First, let me say this. If I'm going to dub something a 'Great Value', then it has to meet two basic criteria:
1.) The cost must be at or below the average cost for the product's category
2.) The quality of the product must exceed average expectations in some way.
The Roadmaster Mountain Bike most definitely hits the price point, but the quality of the bike itself is so profoundly lacking that I can't comprehend how this bike hasn't been recalled.
Where to begin. For starters, the rims on the bike were bent when I received it. So when they were put on, rather than rolling in a straight line, the wheels would visually wobble and hit the brake pads about twice per full rotation. As a result, I had to adjust the brakes themselves so that they were ridiculously loose, thereby making it nearly impossible to stop.
After adjusting the brakes, I took the bike out for a test spin. The wobbly wheels still hit the brake pads when riding, so when I was riding downhill, I would be in max gear, pedaling as hard as possible and still coast to a stop after about one to two hundred feet. Then there's the seat. The only way I can try to describe it would be a steel wedgie. It's extremely uncomfortable. I rode the bike for maybe a grand total of 20 minutes over 2 days and I felt like I'd never be able to walk correctly again.
After all this, I was discouraged, but I figured I'd work on the bike and make it worth the $80 I spent on it, right? Wrong. On my third (and final) test run, I was pedaling along casually on the sidewalk when suddenly the left pedal felt odd. I stopped, examined it, nothing appeared to be wrong, but to be safe I turned around and started pedaling home. About halfway back to my house, in lieu of nothing at all, the pedal falls off completely. Not just the pedal, but the arm the pedal's attached to as well. I can't stress enough that I was LEISURELY pedaling on a flat, paved road. And this is a mountain bike? If it can't stand the rigors of a flat surface, I can only imagine what would happen if I actually tried to take this thing on a mountain. They should re-categorize this as a bike fit for flat lands and 'areas with gradual slopes'.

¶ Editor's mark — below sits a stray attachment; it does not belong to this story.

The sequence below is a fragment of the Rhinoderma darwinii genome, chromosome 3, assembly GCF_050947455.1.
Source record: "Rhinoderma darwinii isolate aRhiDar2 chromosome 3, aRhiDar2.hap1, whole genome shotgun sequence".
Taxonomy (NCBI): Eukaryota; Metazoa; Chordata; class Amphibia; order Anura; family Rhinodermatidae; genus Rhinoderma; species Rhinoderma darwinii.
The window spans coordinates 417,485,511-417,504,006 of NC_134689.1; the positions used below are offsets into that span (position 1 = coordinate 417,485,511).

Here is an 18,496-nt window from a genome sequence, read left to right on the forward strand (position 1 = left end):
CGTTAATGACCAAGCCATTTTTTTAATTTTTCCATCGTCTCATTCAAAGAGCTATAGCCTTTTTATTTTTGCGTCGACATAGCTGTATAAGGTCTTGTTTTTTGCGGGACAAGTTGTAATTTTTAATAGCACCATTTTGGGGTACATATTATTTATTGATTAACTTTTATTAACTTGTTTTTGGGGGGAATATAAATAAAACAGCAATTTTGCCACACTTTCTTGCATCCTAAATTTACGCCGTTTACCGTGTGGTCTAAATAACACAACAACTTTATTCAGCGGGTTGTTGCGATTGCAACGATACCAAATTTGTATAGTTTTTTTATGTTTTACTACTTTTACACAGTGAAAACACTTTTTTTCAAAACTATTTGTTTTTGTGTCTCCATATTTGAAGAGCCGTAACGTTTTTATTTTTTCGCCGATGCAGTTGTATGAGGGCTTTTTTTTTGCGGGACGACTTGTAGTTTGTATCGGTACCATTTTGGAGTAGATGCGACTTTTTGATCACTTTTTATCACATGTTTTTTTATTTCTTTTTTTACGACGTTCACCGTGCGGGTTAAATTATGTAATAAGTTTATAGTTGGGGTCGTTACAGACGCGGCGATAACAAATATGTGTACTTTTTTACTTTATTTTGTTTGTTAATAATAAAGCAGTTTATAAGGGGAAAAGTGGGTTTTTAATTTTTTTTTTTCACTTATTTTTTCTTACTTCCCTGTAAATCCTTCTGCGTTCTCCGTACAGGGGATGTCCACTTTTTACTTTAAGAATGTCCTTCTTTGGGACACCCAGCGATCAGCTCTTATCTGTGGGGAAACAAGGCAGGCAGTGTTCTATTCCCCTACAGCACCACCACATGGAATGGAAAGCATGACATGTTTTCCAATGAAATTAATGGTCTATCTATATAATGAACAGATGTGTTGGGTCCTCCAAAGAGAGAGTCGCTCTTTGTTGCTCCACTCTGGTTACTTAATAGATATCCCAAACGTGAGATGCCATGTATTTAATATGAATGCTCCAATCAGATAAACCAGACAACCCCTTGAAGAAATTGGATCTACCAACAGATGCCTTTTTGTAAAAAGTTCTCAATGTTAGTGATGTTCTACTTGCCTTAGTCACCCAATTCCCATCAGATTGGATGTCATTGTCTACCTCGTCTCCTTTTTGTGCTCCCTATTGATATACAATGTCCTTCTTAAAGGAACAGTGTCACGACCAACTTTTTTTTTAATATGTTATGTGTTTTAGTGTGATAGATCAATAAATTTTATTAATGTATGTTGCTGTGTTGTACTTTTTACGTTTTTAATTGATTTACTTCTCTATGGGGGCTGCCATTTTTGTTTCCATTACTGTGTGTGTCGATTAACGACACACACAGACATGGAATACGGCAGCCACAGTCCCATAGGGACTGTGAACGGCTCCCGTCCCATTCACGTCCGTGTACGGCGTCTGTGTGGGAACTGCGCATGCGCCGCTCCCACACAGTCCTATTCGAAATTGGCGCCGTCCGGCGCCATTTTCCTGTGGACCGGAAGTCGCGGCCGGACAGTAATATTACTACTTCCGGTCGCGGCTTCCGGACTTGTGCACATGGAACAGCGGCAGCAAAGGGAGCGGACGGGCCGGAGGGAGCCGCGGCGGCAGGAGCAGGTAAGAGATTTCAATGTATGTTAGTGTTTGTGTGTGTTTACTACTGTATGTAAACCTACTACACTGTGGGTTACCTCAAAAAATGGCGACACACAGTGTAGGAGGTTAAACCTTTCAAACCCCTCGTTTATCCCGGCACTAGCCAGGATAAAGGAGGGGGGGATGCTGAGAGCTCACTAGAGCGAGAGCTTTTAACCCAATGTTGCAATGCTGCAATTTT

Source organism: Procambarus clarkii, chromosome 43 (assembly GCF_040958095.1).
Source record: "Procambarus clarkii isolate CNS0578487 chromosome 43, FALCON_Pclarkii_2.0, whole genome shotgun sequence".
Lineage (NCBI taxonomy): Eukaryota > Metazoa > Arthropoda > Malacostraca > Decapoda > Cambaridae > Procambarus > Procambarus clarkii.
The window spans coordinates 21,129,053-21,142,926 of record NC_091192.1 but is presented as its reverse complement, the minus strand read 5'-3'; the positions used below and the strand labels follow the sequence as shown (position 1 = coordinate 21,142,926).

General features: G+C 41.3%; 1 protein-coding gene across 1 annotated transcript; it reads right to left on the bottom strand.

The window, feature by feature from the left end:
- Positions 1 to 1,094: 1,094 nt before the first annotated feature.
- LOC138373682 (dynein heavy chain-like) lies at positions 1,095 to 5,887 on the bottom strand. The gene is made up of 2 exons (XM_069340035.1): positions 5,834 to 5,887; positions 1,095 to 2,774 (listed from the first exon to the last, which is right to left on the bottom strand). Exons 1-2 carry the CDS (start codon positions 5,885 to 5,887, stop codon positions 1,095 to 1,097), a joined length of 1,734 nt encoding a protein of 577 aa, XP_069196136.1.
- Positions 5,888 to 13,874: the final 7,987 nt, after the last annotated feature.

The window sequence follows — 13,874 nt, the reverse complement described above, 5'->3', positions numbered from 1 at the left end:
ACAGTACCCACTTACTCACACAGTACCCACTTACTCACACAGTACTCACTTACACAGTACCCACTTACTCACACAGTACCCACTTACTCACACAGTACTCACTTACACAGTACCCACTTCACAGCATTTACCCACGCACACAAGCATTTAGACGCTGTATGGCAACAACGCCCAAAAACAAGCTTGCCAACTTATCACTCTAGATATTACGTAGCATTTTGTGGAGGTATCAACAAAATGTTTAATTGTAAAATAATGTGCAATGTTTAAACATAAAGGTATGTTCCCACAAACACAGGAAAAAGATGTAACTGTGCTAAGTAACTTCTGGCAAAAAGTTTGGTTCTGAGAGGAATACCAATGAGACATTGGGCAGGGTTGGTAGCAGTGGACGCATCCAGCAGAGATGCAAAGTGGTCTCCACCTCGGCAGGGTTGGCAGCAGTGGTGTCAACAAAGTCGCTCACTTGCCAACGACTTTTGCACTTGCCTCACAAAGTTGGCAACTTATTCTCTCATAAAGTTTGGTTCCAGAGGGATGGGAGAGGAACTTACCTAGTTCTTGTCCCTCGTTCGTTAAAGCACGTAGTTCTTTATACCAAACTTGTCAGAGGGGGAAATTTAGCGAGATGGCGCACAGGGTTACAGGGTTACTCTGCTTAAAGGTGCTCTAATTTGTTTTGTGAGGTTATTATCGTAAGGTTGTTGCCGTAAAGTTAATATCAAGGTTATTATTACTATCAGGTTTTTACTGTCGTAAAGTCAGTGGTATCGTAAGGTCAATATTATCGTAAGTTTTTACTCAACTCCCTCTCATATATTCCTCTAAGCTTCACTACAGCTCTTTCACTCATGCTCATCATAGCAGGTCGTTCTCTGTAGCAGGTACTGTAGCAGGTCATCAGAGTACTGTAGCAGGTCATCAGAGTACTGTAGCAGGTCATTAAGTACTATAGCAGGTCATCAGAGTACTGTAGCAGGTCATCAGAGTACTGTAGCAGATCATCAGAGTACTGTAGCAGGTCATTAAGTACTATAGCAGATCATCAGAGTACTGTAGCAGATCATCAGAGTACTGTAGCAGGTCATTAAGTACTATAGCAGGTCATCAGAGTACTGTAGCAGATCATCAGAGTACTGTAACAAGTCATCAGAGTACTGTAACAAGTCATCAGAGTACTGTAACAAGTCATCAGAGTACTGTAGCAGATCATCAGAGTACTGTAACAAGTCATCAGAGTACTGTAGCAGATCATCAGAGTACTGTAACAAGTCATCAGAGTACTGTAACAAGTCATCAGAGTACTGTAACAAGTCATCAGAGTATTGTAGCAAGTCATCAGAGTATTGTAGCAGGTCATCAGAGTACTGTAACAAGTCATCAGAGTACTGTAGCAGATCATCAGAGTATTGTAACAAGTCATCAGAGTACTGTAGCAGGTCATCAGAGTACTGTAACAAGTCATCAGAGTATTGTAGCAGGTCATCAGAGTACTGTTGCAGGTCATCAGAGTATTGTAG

All in all, I thought I was getting a steal of a deal, and instead ended up with a scraped calf from the pedal incident, a bruised tuckus, and a desire to strap bricks to this bike, throw it into a lake and let it sleep with the fishes.
If you're looking for something reliable, or even a beginner's bike for yourself or a loved one, I'd recommend perusing something else in Wal-Mart's catalog, as this bike is only good for 3 things:
A bruised tailbone.
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